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iPad Air hands on: A return to an affordable large-format iPad

2024 iPad Air 13-inch

The new iPad Air is still more power than most need, but that 13-inch one returns large-screen media consumption to the masses for exactly what it cost almost a decade ago.

We've already written tens of thousands of words about the new iPads, and across the internet, there are perhaps billions. You probably already know that Apple simplified the iPad line by killing the ninth-generation iPad, and putting the 10th generation in its place.

This, of course, leaves the iPad Air and iPad Pro to fill the middle and top of the line. But, for most, the iPad Air is far more than sufficient.

And, arguably, the new 13-inch iPad Air fulfills one promise of the original iPad Pro, in granting that large-screen iPad experience.

iPad Air 6 in Blue

2024 iPad Air 6


Apple redesigned the 2024 iPad Air and added a 13-inch variety to sit alongside the 11-inch option.
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2024 iPad Air - design

The fifth and sixth-generation models hold effectively the same material design. There are barely any externally visible differences between the two, style-wise. That USB-C port is still materially the same including speed, the Smart Connector is in the same place and does the same things, wireless connectivity remains unaltered, and so forth.

We will say that the new starting capacity of 128GB of storage for the same $599 starting price is nice, though. A little more room to breathe.

Closeup of the relocated landscape camera on the new iPad Air
The front-facing camera has been relocated to the landscape orientation

In practice, the FaceTime camera on the long axis makes little difference. It's a slightly more natural angle if you're doing a conference call with others, but it's not a giant deal.

And, obviously, there's a new size. Apple calls it a 13-inch iPad Air, but don't be fooled — it's still a 12.9-inch display underneath that glass.

The 11-inch iPad Air is 9.74 inches by 7.02 inches, with a thickness of 0.24 inches. This is the same as the previous generation. The 13-inch model comes in at 11.04 inches by 8.46 inches and 0.24 inches thick, with a 1.36-pound weight.

Home Screen shot of the new iPad Air
The new iPad Air comes in two sizes. This is the 13-inch

The 2022 iPad Air has a resolution of 2,360 by 1,640, which gives it a pixel density of 264 pixels per inch. In terms of brightness, the LED backlighting delivers 500 nits.

The 13-inch iPad Air has a higher resolution at 2,732 by 2,048 pixels, with a similar pixel density of 264 pixels per inch. It's also brighter, going up to 600 nits.

This difference in max brightness is barely perceptible, even side-by-side. It's good to know it's there, of course, but in day-to-day use, you won't notice the extra brightness.

What does make a difference is that larger screen size for media consumption and in some productivity apps. It makes a giant difference in reading larger-format 8.5x11 media over the 11-inch size.

And, that larger size paired with the Apple Pencil Pro is a Wacom challenger.

The Apple Pencil Pro may be enough reason to buy the new iPad Air

I am not an artist. Full stop. My "artistic" talents in 2024 beyond a recent return to woodworking and dabbling in photography are limited to flow chart generation for board games and image markup in Preview and Skitch.

So, I am clearly not the target audience for this new Apple Pencil Pro. I can tell you what it technically has versus the previous Apple Pencil, though.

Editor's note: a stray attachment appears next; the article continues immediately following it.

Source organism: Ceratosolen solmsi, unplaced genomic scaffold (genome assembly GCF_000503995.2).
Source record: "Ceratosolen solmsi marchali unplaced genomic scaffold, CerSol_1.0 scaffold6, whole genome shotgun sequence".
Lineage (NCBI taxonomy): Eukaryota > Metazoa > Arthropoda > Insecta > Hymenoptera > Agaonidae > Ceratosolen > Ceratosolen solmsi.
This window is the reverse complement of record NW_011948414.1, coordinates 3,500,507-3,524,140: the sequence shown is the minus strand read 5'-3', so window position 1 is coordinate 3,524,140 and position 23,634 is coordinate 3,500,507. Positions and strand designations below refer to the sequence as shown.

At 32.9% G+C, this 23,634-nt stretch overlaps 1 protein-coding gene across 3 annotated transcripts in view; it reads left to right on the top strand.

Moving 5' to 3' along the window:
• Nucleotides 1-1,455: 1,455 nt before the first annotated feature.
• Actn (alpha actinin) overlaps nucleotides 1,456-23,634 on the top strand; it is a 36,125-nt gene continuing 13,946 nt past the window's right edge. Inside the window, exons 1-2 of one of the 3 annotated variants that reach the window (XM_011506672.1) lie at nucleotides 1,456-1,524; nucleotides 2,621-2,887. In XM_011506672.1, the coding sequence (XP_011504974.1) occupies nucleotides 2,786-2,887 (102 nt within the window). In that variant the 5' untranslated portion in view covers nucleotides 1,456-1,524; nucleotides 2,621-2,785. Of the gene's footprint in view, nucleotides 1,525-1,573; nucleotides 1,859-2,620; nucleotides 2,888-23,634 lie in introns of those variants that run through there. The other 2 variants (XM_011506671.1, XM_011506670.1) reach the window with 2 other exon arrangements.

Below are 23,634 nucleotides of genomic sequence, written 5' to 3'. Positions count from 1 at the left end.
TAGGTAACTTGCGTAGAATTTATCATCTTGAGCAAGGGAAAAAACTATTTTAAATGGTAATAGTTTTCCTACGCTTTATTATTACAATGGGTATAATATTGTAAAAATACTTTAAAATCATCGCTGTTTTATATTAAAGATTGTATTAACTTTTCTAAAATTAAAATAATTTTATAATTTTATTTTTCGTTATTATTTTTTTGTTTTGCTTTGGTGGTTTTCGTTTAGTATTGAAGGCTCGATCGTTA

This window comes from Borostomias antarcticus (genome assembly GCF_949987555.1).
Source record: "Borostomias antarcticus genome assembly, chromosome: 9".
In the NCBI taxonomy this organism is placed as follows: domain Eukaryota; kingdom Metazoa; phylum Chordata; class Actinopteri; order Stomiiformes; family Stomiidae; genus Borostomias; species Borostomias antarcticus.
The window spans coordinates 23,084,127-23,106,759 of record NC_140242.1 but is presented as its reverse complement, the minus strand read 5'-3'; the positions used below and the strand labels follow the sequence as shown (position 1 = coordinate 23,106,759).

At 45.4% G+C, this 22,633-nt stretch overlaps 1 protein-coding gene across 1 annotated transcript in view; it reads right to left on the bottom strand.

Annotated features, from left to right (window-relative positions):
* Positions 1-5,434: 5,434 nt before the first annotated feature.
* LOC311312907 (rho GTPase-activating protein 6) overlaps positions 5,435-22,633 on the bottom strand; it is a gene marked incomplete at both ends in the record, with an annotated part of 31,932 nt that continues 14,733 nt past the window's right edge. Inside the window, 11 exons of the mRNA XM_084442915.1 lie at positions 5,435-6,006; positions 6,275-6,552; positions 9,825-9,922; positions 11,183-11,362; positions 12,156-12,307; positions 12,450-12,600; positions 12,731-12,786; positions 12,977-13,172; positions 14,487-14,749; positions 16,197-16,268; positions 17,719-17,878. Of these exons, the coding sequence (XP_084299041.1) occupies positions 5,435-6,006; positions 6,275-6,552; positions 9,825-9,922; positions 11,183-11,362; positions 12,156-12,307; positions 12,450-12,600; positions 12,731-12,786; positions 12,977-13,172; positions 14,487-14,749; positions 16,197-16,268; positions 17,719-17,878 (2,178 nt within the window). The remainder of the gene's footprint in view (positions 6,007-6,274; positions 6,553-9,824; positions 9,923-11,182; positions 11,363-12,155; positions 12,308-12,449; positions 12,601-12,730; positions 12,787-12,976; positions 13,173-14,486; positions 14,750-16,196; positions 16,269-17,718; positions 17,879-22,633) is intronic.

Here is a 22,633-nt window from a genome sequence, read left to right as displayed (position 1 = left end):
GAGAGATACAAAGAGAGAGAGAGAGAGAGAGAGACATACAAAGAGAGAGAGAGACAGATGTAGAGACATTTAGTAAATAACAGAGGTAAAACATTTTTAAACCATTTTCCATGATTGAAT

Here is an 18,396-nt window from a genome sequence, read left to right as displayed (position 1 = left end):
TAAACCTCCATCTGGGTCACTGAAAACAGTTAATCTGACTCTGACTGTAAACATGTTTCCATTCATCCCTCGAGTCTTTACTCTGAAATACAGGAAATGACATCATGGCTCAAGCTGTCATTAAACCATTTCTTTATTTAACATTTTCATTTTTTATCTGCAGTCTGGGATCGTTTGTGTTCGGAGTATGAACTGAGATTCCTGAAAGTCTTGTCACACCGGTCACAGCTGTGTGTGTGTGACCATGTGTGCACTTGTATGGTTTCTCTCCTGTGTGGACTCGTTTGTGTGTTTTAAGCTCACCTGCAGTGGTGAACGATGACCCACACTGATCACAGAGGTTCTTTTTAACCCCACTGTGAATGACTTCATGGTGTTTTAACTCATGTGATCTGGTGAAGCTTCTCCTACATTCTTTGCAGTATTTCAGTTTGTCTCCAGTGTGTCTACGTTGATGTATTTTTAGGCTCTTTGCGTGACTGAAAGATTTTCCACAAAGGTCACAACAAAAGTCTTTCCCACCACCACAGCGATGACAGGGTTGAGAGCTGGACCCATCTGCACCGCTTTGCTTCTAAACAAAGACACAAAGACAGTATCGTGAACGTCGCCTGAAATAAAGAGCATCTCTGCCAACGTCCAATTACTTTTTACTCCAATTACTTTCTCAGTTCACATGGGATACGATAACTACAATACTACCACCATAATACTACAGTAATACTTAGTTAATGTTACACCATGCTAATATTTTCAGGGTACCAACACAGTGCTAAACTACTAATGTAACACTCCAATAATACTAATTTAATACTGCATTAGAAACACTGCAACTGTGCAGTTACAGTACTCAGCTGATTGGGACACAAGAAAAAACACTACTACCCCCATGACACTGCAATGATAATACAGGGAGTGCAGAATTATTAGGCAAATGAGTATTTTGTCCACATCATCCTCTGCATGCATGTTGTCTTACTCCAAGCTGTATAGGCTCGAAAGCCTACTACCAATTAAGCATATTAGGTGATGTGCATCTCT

The new squeeze feature can pop open contextual menus in art apps that allow users to switch tools, line weights, and colors. This is paired with haptic feedback, which in my limited use was nice to tell me that two lines had connected, or the interface action I had selected was performed properly.

Apple Pencil Pro box sitting on the iPad Air box
The new Apple Pencil Pro supports the new iPad Air

And the new Barrel roll allows users to rotate the barrel to change the orientation of shaped pen and brush tools. This is ideal for painting in programs such as Procreate. This has oddly been stricken from some new Wacom hardware, which even as a non-artist I can safely say is a baffling choice.

What I can tell you, is that a relatively low-ranking enlisted sailor that has helped me out recently when I get to test the hardware, is an artist. He's done sketch work for courts in the past, and in a professional capacity in the military, he is an illustrator for federal and military documentation.

What he is not, is a devout Apple user. Instead, he uses his two-year-old Wacom tablet with his PC at home and "ancient crap" in the office. He was only buzzword-compliant with the new iPad releases.

While in the facility, I hassled him to try out the Apple Pencil Pro on the new iPad Air. It took a minute to adjust to the unfamiliar app — but once he did, he danced through the contextual interface with the pencil, and happily squeezed and rotated the pencil almost faster than I could track.

In short, he was impressed with the combo. So much so, he cursed me out as only a junior sailor can, because he didn't want to spend $1000 on a new iPad Air and an Apple Pencil Pro.

In talking to him the morning of May 15 as I write this, he's pre-ordered the pair and is picking it up at Apple Carnegie Library when he gets off shift.

That's about as compelling an Apple Pencil Pro recommendation as I can think of. And, of course, it only works on the new iPad Air and iPad Pro, so don't try picking one up for your old gear.

Apple Pencil Pro

Apple Pencil Pro


The Apple Pencil Pro is compatible with the 2024 iPad Air 6 and M4 iPad Pro.
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2024 iPad Air - performance is better, as you'd expect with M2